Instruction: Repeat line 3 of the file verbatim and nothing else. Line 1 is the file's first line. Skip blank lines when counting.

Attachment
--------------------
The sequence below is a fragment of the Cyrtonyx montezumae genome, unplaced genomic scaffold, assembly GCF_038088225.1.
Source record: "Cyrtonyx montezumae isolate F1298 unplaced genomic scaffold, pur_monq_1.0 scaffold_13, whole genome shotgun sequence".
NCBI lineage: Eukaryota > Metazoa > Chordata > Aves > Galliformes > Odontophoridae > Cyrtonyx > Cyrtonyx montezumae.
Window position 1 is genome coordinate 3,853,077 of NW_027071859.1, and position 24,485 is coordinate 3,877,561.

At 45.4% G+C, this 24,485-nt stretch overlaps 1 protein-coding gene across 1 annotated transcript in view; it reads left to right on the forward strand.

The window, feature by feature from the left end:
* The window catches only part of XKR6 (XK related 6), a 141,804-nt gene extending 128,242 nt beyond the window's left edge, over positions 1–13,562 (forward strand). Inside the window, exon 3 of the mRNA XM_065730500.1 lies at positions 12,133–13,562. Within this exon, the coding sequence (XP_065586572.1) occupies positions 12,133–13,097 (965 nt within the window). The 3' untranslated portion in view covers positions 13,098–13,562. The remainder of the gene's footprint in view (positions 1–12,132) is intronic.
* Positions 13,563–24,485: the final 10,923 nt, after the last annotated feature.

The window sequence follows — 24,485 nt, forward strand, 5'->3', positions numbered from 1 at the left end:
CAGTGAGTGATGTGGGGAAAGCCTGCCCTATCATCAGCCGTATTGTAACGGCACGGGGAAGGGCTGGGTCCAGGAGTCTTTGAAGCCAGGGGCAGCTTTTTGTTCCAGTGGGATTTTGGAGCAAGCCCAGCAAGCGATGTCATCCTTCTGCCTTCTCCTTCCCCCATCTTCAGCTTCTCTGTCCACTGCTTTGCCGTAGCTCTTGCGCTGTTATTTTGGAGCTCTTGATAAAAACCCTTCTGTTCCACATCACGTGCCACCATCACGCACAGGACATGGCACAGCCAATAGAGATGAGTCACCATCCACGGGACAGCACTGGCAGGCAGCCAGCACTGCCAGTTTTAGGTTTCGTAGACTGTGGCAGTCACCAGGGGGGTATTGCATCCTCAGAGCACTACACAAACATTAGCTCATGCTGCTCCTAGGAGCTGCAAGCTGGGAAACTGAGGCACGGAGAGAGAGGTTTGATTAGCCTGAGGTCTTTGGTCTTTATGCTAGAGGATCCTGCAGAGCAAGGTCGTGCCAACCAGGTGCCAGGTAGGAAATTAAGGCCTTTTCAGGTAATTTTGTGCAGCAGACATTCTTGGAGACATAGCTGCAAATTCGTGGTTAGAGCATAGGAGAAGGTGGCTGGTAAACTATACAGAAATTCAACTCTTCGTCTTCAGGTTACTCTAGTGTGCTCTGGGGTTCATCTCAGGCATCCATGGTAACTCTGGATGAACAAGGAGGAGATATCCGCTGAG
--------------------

NCBI lineage: Eukaryota > Metazoa > Chordata > Aves > Galliformes > Odontophoridae > Cyrtonyx > Cyrtonyx montezumae.